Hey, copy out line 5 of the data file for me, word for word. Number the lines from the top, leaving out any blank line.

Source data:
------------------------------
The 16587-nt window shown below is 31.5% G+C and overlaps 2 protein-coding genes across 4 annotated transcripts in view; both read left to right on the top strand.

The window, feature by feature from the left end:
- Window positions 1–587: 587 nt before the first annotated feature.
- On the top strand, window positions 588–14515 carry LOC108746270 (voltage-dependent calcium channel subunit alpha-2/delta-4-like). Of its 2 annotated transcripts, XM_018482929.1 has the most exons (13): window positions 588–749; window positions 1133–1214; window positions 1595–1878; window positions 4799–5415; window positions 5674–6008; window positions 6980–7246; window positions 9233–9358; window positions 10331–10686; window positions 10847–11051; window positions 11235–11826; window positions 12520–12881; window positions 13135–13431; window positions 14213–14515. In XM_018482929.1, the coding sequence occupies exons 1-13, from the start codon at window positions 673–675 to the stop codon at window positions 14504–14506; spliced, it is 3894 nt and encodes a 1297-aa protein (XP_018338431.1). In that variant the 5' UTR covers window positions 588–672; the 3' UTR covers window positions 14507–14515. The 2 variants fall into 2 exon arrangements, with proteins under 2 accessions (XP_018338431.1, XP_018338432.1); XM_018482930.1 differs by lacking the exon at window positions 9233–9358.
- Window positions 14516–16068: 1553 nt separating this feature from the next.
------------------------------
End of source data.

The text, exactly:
- Window positions 14516–16068: 1553 nt separating this feature from the next.